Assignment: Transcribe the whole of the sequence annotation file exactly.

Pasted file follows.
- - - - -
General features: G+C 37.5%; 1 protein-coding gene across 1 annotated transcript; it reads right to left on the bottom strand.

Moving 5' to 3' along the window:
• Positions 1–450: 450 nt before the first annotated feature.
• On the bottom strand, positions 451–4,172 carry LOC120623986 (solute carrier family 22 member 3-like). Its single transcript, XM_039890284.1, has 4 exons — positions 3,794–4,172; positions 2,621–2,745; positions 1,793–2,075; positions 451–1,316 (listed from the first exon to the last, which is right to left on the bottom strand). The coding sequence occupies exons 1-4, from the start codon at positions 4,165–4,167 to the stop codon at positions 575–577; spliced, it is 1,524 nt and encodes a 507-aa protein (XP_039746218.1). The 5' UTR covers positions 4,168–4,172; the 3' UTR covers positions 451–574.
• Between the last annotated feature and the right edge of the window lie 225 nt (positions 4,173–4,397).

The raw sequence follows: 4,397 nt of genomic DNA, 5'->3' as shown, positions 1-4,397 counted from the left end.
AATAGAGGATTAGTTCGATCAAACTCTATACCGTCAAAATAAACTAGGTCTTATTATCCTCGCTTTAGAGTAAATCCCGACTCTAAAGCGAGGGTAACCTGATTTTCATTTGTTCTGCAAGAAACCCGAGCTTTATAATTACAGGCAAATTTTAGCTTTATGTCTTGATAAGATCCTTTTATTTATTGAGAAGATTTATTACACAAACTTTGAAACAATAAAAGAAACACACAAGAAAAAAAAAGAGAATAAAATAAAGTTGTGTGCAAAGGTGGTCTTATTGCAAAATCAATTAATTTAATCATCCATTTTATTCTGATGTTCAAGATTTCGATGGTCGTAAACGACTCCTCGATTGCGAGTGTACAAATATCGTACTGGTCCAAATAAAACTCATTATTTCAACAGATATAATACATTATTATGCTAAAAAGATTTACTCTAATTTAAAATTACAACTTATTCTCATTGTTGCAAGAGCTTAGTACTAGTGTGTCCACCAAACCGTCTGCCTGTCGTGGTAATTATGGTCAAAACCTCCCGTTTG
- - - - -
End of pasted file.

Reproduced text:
General features: G+C 37.5%; 1 protein-coding gene across 1 annotated transcript; it reads right to left on the bottom strand.

Moving 5' to 3' along the window:
• Positions 1–450: 450 nt before the first annotated feature.
• On the bottom strand, positions 451–4,172 carry LOC120623986 (solute carrier family 22 member 3-like). Its single transcript, XM_039890284.1, has 4 exons — positions 3,794–4,172; positions 2,621–2,745; positions 1,793–2,075; positions 451–1,316 (listed from the first exon to the last, which is right to left on the bottom strand). The coding sequence occupies exons 1-4, from the start codon at positions 4,165–4,167 to the stop codon at positions 575–577; spliced, it is 1,524 nt and encodes a 507-aa protein (XP_039746218.1). The 5' UTR covers positions 4,168–4,172; the 3' UTR covers positions 451–574.
• Between the last annotated feature and the right edge of the window lie 225 nt (positions 4,173–4,397).

The raw sequence follows: 4,397 nt of genomic DNA, 5'->3' as shown, positions 1-4,397 counted from the left end.
AATAGAGGATTAGTTCGATCAAACTCTATACCGTCAAAATAAACTAGGTCTTATTATCCTCGCTTTAGAGTAAATCCCGACTCTAAAGCGAGGGTAACCTGATTTTCATTTGTTCTGCAAGAAACCCGAGCTTTATAATTACAGGCAAATTTTAGCTTTATGTCTTGATAAGATCCTTTTATTTATTGAGAAGATTTATTACACAAACTTTGAAACAATAAAAGAAACACACAAGAAAAAAAAAGAGAATAAAATAAAGTTGTGTGCAAAGGTGGTCTTATTGCAAAATCAATTAATTTAATCATCCATTTTATTCTGATGTTCAAGATTTCGATGGTCGTAAACGACTCCTCGATTGCGAGTGTACAAATATCGTACTGGTCCAAATAAAACTCATTATTTCAACAGATATAATACATTATTATGCTAAAAAGATTTACTCTAATTTAAAATTACAACTTATTCTCATTGTTGCAAGAGCTTAGTACTAGTGTGTCCACCAAACCGTCTGCCTGTCGTGGTAATTATGGTCAAAACCTCCCGTTTG